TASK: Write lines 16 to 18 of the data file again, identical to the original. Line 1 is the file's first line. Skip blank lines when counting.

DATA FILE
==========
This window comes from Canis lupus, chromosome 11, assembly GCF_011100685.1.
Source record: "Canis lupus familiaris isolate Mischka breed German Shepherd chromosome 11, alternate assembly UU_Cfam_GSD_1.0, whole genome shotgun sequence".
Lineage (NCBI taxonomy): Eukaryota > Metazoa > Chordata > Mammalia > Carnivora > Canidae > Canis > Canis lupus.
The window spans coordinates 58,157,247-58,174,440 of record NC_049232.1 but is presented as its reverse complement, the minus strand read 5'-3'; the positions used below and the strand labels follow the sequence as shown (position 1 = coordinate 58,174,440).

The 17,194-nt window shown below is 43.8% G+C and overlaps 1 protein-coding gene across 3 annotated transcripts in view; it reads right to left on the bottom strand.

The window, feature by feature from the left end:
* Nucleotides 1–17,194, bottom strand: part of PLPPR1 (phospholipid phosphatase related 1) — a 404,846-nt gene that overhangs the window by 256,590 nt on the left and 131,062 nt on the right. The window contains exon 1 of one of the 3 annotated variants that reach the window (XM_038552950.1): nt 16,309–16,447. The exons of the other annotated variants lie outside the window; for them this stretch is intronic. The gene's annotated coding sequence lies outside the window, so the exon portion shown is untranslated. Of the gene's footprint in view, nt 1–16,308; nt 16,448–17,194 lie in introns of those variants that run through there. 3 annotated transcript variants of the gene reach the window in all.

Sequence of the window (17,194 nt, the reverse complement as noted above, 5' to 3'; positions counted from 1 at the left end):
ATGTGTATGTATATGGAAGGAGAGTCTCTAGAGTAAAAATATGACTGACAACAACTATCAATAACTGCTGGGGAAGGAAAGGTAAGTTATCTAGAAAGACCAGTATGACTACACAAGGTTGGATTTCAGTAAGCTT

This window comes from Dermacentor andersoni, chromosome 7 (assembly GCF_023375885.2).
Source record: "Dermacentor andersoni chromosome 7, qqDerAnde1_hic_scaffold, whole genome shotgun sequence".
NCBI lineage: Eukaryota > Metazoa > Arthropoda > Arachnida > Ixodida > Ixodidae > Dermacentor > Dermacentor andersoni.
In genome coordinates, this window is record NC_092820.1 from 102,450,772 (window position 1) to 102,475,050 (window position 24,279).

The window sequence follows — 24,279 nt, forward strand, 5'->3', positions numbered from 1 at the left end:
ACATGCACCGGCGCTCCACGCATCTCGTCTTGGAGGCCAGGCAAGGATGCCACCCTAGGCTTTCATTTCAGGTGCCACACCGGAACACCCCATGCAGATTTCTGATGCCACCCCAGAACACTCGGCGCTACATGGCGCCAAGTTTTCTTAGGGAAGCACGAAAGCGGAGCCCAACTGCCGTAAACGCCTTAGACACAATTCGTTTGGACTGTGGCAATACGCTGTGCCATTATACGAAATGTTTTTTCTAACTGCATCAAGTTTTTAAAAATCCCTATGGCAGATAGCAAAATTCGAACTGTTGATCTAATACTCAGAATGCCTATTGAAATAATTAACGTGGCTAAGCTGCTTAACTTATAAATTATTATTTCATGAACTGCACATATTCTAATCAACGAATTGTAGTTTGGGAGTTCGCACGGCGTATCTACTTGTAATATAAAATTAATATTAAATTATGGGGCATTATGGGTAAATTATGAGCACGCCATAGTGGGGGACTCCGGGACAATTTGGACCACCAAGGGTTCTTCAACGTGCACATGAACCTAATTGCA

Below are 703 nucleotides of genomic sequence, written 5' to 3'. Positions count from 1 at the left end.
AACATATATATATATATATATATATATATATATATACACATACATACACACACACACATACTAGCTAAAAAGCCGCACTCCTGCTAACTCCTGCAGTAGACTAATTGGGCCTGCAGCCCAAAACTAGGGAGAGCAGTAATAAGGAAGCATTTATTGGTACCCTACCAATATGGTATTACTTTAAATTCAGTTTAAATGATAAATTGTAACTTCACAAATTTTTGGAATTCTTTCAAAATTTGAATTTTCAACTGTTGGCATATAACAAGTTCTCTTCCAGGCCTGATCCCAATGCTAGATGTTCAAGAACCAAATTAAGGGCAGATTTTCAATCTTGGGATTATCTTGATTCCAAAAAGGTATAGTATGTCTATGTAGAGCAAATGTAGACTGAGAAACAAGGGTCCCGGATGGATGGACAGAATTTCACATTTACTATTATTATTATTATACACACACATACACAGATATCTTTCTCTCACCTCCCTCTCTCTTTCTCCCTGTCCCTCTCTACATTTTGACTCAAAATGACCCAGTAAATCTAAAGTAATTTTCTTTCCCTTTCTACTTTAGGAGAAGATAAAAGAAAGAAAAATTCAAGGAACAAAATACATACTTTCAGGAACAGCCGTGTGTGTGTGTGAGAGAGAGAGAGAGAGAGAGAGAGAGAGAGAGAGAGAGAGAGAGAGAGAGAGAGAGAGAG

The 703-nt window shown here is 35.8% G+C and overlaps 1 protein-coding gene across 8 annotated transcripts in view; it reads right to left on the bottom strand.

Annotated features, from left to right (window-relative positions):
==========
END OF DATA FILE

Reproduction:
Below are 703 nucleotides of genomic sequence, written 5' to 3'. Positions count from 1 at the left end.
AACATATATATATATATATATATATATATATATATACACATACATACACACACACACATACTAGCTAAAAAGCCGCACTCCTGCTAACTCCTGCAGTAGACTAATTGGGCCTGCAGCCCAAAACTAGGGAGAGCAGTAATAAGGAAGCATTTATTGGTACCCTACCAATATGGTATTACTTTAAATTCAGTTTAAATGATAAATTGTAACTTCACAAATTTTTGGAATTCTTTCAAAATTTGAATTTTCAACTGTTGGCATATAACAAGTTCTCTTCCAGGCCTGATCCCAATGCTAGATGTTCAAGAACCAAATTAAGGGCAGATTTTCAATCTTGGGATTATCTTGATTCCAAAAAGGTATAGTATGTCTATGTAGAGCAAATGTAGACTGAGAAACAAGGGTCCCGGATGGATGGACAGAATTTCACATTTACTATTATTATTATTATACACACACATACACAGATATCTTTCTCTCACCTCCCTCTCTCTTTCTCCCTGTCCCTCTCTACATTTTGACTCAAAATGACCCAGTAAATCTAAAGTAATTTTCTTTCCCTTTCTACTTTAGGAGAAGATAAAAGAAAGAAAAATTCAAGGAACAAAATACATACTTTCAGGAACAGCCGTGTGTGTGTGTGAGAGAGAGAGAGAGAGAGAGAGAGAGAGAGAGAGAGAGAGAGAGAGAGAGAGAGAGAGAG

The 703-nt window shown here is 35.8% G+C and overlaps 1 protein-coding gene across 8 annotated transcripts in view; it reads right to left on the bottom strand.